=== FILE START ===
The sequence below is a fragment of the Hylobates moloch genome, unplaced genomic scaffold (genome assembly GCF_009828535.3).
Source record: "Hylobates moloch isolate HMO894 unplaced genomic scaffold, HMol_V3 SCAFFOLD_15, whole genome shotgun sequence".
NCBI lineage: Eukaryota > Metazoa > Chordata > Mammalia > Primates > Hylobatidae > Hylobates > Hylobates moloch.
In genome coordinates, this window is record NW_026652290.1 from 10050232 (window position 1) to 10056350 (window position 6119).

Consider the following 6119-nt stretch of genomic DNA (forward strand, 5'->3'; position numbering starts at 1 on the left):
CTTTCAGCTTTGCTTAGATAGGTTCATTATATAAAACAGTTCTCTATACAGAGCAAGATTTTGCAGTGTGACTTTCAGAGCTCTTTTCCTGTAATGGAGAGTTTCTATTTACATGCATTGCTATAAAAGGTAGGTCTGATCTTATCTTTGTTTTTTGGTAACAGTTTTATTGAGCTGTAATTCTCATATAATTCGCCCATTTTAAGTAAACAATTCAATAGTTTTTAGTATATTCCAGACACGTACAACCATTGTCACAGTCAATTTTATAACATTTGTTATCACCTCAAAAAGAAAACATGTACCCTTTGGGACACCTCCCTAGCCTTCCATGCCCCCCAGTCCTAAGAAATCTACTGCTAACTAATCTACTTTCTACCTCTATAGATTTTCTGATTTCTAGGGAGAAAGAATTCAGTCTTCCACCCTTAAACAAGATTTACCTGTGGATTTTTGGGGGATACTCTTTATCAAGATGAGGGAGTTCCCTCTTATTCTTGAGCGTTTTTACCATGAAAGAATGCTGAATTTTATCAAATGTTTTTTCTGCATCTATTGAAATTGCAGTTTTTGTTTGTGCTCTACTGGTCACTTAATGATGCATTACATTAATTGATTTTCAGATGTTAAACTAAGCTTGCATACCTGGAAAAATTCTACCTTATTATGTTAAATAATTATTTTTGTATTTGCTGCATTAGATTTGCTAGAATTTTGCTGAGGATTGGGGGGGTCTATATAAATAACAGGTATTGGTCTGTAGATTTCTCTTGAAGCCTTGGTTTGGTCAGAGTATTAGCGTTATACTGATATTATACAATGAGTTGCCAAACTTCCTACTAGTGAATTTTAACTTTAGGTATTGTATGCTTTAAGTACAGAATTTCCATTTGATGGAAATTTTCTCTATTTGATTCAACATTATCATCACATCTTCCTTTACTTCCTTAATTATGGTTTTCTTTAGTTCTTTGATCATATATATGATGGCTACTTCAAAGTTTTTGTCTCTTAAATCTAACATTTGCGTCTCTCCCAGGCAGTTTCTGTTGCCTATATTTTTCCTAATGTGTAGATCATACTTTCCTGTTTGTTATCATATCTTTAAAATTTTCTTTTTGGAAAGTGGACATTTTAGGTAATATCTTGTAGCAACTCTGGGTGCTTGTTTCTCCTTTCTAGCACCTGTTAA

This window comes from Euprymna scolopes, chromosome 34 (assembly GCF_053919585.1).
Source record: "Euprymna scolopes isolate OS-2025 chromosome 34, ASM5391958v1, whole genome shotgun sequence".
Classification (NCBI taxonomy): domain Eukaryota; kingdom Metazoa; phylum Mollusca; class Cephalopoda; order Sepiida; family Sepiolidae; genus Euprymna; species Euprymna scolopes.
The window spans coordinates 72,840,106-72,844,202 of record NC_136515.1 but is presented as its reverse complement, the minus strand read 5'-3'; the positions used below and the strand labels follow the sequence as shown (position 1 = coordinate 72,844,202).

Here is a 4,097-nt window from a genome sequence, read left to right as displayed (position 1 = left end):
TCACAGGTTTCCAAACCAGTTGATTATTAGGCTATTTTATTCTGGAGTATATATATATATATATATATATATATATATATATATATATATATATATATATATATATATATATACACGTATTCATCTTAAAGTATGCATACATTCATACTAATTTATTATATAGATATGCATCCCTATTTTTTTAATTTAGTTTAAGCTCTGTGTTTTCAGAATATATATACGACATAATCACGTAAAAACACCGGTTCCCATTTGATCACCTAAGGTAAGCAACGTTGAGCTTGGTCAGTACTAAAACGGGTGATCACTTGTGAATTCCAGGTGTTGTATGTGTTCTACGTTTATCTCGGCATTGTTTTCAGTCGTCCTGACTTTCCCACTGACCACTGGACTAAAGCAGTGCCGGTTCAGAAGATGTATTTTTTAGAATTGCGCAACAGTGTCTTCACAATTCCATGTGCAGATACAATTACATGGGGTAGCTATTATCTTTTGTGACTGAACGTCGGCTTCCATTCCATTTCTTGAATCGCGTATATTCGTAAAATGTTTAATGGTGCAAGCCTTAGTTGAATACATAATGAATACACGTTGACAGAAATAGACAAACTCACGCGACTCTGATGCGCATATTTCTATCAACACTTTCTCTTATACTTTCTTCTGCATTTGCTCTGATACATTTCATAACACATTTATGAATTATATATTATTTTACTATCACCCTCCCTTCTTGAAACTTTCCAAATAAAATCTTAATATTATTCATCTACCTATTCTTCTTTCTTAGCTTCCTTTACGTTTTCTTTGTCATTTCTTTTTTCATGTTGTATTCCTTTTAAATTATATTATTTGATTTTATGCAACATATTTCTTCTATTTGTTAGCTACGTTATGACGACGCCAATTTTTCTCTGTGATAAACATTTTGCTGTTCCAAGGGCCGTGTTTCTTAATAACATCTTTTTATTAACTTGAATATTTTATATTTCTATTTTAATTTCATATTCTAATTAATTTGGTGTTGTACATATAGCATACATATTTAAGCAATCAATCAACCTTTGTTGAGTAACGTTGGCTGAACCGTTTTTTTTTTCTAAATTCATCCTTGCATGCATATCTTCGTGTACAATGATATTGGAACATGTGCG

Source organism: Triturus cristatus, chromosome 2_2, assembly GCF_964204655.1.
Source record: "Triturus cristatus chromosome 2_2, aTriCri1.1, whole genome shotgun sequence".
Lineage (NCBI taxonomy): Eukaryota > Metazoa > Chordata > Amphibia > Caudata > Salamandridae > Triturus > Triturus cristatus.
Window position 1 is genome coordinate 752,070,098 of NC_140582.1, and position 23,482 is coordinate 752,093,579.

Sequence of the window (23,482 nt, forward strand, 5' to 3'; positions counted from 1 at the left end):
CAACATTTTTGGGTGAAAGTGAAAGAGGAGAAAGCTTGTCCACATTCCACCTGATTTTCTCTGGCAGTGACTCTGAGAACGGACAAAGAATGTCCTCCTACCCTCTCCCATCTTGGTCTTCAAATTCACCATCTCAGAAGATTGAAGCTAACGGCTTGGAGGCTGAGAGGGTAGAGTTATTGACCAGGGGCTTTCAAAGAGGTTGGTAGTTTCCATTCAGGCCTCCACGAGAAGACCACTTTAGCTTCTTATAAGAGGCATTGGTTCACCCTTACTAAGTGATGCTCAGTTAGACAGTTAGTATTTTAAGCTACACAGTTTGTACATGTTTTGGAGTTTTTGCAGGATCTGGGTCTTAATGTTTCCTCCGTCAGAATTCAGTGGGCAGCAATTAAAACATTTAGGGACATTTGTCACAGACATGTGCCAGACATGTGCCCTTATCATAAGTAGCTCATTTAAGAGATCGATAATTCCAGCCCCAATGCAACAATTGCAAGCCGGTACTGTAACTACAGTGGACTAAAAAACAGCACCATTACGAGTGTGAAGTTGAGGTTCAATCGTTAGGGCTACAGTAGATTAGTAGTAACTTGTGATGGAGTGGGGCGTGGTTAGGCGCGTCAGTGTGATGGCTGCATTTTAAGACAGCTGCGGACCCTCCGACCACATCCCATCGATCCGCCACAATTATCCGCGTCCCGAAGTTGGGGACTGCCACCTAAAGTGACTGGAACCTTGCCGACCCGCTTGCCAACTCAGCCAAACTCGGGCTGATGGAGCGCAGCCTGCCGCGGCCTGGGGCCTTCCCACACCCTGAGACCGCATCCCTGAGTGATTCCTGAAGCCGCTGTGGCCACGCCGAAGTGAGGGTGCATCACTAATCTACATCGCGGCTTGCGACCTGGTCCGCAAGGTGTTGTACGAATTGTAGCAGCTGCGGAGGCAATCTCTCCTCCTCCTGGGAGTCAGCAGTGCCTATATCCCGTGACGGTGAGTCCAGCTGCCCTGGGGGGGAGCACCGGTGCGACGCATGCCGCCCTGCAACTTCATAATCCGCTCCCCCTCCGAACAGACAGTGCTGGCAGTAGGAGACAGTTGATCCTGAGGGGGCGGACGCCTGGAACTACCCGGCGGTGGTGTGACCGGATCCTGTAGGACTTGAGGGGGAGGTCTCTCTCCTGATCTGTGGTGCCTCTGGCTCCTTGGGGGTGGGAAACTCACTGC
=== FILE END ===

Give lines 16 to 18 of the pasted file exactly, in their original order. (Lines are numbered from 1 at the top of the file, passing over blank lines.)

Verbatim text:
Window position 1 is genome coordinate 752,070,098 of NC_140582.1, and position 23,482 is coordinate 752,093,579.

Sequence of the window (23,482 nt, forward strand, 5' to 3'; positions counted from 1 at the left end):
CAACATTTTTGGGTGAAAGTGAAAGAGGAGAAAGCTTGTCCACATTCCACCTGATTTTCTCTGGCAGTGACTCTGAGAACGGACAAAGAATGTCCTCCTACCCTCTCCCATCTTGGTCTTCAAATTCACCATCTCAGAAGATTGAAGCTAACGGCTTGGAGGCTGAGAGGGTAGAGTTATTGACCAGGGGCTTTCAAAGAGGTTGGTAGTTTCCATTCAGGCCTCCACGAGAAGACCACTTTAGCTTCTTATAAGAGGCATTGGTTCACCCTTACTAAGTGATGCTCAGTTAGACAGTTAGTATTTTAAGCTACACAGTTTGTACATGTTTTGGAGTTTTTGCAGGATCTGGGTCTTAATGTTTCCTCCGTCAGAATTCAGTGGGCAGCAATTAAAACATTTAGGGACATTTGTCACAGACATGTGCCAGACATGTGCCCTTATCATAAGTAGCTCATTTAAGAGATCGATAATTCCAGCCCCAATGCAACAATTGCAAGCCGGTACTGTAACTACAGTGGACTAAAAAACAGCACCATTACGAGTGTGAAGTTGAGGTTCAATCGTTAGGGCTACAGTAGATTAGTAGTAACTTGTGATGGAGTGGGGCGTGGTTAGGCGCGTCAGTGTGATGGCTGCATTTTAAGACAGCTGCGGACCCTCCGACCACATCCCATCGATCCGCCACAATTATCCGCGTCCCGAAGTTGGGGACTGCCACCTAAAGTGACTGGAACCTTGCCGACCCGCTTGCCAACTCAGCCAAACTCGGGCTGATGGAGCGCAGCCTGCCGCGGCCTGGGGCCTTCCCACACCCTGAGACCGCATCCCTGAGTGATTCCTGAAGCCGCTGTGGCCACGCCGAAGTGAGGGTGCATCACTAATCTACATCGCGGCTTGCGACCTGGTCCGCAAGGTGTTGTACGAATTGTAGCAGCTGCGGAGGCAATCTCTCCTCCTCCTGGGAGTCAGCAGTGCCTATATCCCGTGACGGTGAGTCCAGCTGCCCTGGGGGGGAGCACCGGTGCGACGCATGCCGCCCTGCAACTTCATAATCCGCTCCCCCTCCGAACAGACAGTGCTGGCAGTAGGAGACAGTTGATCCTGAGGGGGCGGACGCCTGGAACTACCCGGCGGTGGTGTGACCGGATCCTGTAGGACTTGAGGGGGAGGTCTCTCTCCTGATCTGTGGTGCCTCTGGCTCCTTGGGGGTGGGAAACTCACTGC